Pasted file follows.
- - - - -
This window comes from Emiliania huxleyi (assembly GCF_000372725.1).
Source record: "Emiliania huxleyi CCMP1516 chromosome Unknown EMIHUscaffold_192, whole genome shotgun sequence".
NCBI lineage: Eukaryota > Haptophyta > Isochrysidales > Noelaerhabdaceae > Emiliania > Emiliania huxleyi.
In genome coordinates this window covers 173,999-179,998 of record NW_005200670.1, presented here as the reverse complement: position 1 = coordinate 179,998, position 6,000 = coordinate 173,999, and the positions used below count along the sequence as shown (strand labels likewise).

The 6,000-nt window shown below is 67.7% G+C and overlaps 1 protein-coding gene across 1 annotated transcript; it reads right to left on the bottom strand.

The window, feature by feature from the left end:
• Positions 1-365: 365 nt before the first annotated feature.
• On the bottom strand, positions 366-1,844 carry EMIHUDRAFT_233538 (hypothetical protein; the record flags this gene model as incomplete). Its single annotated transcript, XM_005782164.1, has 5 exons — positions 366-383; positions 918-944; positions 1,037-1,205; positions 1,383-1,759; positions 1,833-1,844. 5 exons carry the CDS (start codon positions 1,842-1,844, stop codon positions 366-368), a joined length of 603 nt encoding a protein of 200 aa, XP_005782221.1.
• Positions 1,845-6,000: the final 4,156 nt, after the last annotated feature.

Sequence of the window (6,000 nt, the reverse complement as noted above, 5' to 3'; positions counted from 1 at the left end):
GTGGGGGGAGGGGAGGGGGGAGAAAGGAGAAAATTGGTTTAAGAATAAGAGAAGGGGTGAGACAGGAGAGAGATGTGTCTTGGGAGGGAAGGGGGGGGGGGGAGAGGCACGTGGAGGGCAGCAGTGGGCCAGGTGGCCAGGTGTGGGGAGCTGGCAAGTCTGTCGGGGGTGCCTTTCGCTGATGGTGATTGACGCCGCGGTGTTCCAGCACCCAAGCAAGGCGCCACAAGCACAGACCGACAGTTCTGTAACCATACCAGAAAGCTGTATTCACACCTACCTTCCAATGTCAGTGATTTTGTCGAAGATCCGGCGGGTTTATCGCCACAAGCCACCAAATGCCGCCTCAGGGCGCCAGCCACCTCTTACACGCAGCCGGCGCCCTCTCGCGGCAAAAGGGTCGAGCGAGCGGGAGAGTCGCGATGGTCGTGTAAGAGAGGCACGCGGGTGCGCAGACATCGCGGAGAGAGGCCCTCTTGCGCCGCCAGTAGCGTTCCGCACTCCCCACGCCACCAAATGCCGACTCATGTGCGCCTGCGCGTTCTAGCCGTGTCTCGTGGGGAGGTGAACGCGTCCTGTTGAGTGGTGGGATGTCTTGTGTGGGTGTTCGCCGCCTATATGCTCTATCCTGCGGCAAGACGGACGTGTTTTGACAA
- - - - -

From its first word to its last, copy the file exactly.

This window comes from Emiliania huxleyi (assembly GCF_000372725.1).
Source record: "Emiliania huxleyi CCMP1516 chromosome Unknown EMIHUscaffold_192, whole genome shotgun sequence".
NCBI lineage: Eukaryota > Haptophyta > Isochrysidales > Noelaerhabdaceae > Emiliania > Emiliania huxleyi.
In genome coordinates this window covers 173,999-179,998 of record NW_005200670.1, presented here as the reverse complement: position 1 = coordinate 179,998, position 6,000 = coordinate 173,999, and the positions used below count along the sequence as shown (strand labels likewise).

The 6,000-nt window shown below is 67.7% G+C and overlaps 1 protein-coding gene across 1 annotated transcript; it reads right to left on the bottom strand.

The window, feature by feature from the left end:
• Positions 1-365: 365 nt before the first annotated feature.
• On the bottom strand, positions 366-1,844 carry EMIHUDRAFT_233538 (hypothetical protein; the record flags this gene model as incomplete). Its single annotated transcript, XM_005782164.1, has 5 exons — positions 366-383; positions 918-944; positions 1,037-1,205; positions 1,383-1,759; positions 1,833-1,844. 5 exons carry the CDS (start codon positions 1,842-1,844, stop codon positions 366-368), a joined length of 603 nt encoding a protein of 200 aa, XP_005782221.1.
• Positions 1,845-6,000: the final 4,156 nt, after the last annotated feature.

Sequence of the window (6,000 nt, the reverse complement as noted above, 5' to 3'; positions counted from 1 at the left end):
GTGGGGGGAGGGGAGGGGGGAGAAAGGAGAAAATTGGTTTAAGAATAAGAGAAGGGGTGAGACAGGAGAGAGATGTGTCTTGGGAGGGAAGGGGGGGGGGGGAGAGGCACGTGGAGGGCAGCAGTGGGCCAGGTGGCCAGGTGTGGGGAGCTGGCAAGTCTGTCGGGGGTGCCTTTCGCTGATGGTGATTGACGCCGCGGTGTTCCAGCACCCAAGCAAGGCGCCACAAGCACAGACCGACAGTTCTGTAACCATACCAGAAAGCTGTATTCACACCTACCTTCCAATGTCAGTGATTTTGTCGAAGATCCGGCGGGTTTATCGCCACAAGCCACCAAATGCCGCCTCAGGGCGCCAGCCACCTCTTACACGCAGCCGGCGCCCTCTCGCGGCAAAAGGGTCGAGCGAGCGGGAGAGTCGCGATGGTCGTGTAAGAGAGGCACGCGGGTGCGCAGACATCGCGGAGAGAGGCCCTCTTGCGCCGCCAGTAGCGTTCCGCACTCCCCACGCCACCAAATGCCGACTCATGTGCGCCTGCGCGTTCTAGCCGTGTCTCGTGGGGAGGTGAACGCGTCCTGTTGAGTGGTGGGATGTCTTGTGTGGGTGTTCGCCGCCTATATGCTCTATCCTGCGGCAAGACGGACGTGTTTTGACAA